Located 2,600 miles southwest of Hawaii, the National Park of American Samoa is the most remote unit of the National Park System and the U.S. National Park south of the Equator. The Park spreads across three islands, 9,500 acres of tropical rainforest, and 4,000 acres of ocean, including coral reefs. While remote, the islands of American Samoa, true to the meaning of the word Samoa (Islands of Sacred Earth), are welcoming and offer beautiful landscapes and centuries of culture and history.
Seasoned backpacker and adventurer Yang Lu earned the grand prize in the 2015 Share the Experience photo contest with this image of a sunburst captured at sunrise in Glen Canyon National Recreation Area, Utah. Yang has made the outdoors part of his daily life and finds deep connection to the land through his lens.
“My photography is not just for recreation, it is to inspire people to explore these areas." -- Yang Lu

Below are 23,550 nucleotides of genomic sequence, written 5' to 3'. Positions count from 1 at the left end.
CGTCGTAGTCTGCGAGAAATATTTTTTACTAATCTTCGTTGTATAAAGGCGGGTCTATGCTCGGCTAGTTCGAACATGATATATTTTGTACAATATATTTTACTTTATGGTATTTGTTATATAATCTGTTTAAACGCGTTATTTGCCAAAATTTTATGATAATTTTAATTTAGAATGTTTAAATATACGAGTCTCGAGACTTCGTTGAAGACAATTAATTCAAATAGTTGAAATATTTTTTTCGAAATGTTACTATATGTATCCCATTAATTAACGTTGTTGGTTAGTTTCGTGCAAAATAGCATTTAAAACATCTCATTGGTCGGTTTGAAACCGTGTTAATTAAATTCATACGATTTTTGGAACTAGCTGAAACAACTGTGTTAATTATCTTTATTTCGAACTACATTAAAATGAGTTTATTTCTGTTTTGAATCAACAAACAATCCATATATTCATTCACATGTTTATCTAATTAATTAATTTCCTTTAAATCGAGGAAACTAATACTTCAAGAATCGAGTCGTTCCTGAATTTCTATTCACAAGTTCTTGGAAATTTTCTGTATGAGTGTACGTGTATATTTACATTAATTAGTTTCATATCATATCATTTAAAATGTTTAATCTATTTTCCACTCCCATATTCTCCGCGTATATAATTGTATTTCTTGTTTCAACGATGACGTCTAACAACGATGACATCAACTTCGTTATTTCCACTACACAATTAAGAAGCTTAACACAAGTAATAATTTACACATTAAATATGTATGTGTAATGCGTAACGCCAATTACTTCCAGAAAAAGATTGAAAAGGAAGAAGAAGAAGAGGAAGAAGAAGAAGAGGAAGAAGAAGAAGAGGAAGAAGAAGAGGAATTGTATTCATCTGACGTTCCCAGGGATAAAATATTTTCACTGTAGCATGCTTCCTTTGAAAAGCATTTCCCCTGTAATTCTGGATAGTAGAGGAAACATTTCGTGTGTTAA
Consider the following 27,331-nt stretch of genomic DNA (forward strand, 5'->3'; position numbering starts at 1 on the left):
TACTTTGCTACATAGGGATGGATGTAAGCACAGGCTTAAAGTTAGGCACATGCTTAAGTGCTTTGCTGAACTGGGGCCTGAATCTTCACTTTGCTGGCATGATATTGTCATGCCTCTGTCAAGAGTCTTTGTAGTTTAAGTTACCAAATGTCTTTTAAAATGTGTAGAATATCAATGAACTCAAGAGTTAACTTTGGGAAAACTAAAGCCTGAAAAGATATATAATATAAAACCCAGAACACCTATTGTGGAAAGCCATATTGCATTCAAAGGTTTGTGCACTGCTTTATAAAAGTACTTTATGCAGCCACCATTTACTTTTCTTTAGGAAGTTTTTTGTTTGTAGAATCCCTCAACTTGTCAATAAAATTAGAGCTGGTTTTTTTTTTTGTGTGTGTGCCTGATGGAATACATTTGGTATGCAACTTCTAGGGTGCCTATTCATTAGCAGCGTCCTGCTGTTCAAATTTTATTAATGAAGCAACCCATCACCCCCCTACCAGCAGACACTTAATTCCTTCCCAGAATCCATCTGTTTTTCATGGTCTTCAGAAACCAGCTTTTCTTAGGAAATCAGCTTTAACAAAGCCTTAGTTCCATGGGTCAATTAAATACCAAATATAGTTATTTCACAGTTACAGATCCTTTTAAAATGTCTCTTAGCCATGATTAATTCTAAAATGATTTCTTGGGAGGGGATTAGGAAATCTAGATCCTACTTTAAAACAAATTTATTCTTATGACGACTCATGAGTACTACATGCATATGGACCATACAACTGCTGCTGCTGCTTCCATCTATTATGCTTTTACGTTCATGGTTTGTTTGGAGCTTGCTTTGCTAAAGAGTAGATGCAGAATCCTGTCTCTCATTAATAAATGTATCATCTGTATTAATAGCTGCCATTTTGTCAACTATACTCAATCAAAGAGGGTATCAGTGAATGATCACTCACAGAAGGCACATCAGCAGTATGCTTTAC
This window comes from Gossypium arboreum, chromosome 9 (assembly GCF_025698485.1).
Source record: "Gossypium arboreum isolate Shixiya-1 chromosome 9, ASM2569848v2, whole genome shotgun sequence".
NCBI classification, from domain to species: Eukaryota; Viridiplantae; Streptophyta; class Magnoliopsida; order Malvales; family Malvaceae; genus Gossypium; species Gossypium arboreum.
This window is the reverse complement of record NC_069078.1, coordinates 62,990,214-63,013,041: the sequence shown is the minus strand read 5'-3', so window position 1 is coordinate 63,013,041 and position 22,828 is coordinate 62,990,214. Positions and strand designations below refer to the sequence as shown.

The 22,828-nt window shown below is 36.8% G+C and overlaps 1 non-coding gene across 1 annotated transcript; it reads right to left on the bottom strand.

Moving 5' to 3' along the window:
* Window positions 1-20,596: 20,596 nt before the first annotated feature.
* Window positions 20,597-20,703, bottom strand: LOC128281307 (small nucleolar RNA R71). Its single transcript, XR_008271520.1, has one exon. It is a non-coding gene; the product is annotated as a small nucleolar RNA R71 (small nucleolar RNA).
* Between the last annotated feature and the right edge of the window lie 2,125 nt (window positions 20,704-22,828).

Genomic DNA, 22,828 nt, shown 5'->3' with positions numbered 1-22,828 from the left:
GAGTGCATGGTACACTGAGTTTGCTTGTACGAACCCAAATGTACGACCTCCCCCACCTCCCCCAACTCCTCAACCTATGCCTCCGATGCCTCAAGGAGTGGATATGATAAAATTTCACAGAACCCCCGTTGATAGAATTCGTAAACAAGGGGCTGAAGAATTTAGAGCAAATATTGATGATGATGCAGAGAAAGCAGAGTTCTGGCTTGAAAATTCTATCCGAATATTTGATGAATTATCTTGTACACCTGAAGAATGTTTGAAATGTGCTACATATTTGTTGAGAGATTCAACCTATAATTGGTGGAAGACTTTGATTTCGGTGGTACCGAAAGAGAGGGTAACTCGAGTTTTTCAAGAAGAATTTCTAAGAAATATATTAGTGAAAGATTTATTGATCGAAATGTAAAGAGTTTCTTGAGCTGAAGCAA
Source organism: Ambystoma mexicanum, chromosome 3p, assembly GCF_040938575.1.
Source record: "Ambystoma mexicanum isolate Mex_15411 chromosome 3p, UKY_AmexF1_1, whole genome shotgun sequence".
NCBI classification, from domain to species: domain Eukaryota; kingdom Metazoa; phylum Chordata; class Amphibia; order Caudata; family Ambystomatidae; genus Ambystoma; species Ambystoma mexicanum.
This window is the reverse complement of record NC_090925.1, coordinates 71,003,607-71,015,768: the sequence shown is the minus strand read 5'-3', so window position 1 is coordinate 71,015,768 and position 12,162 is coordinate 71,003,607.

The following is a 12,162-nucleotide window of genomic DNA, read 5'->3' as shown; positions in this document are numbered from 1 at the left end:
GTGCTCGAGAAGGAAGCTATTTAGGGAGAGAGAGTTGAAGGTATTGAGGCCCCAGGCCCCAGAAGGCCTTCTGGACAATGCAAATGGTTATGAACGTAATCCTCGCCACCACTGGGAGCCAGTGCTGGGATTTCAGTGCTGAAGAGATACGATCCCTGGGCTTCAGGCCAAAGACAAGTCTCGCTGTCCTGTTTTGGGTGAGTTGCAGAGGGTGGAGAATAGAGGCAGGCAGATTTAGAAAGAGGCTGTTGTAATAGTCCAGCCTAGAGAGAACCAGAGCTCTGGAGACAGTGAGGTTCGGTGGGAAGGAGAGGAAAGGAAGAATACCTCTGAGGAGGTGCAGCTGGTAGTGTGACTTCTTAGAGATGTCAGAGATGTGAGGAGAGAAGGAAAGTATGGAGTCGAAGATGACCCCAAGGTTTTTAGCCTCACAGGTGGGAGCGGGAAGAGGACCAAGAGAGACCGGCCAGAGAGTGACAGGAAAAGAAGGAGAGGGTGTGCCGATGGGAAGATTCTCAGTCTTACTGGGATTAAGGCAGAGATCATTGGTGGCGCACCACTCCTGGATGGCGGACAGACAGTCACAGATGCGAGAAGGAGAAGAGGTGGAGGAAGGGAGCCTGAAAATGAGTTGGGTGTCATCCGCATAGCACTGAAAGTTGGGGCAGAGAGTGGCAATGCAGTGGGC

Photo by Yang Lu (www.sharetheexperience.org).
The plantings of cherry trees originated in 1912 as a gift of friendship to the People of the United States from the People of Japan. In Japan, the flowering cherry tree, or "Sakura," is an exalted flowering plant. The beauty of the cherry blossom is a potent symbol equated with the evanescence of human life and epitomizes the transformation of Japanese culture throughout the ages.
DOINews: New Paper on "Choosing and Using Climate-Change Scenarios for Ecological-Impact Assessments and Conservation Decisions"
Last edited 4/26/2016
A new paper, "Choosing and Using Climate-Change Scenarios for Ecological-Impact Assessments and Conservation Decisions" examines how to choose from myriad climate scenarios for things like impacts and/or vulnerability assessment. Jeremy Littell, Lead Research Scientist at the Alaska Climate Science Center, co-authored this research.
The guide to climate change scenario use addresses common misperceptions about the utility of climate scenarios for biological assessments and decision making. It presents defensible strategies for choosing and using climate-change scenarios that recognize the irreducible uncertainty of future climate and meet the challenge of developing useful climate information for decision making.
Key take-aways from the paper:
· Understanding the entire system is critical to assessing how a species will fare under changing climate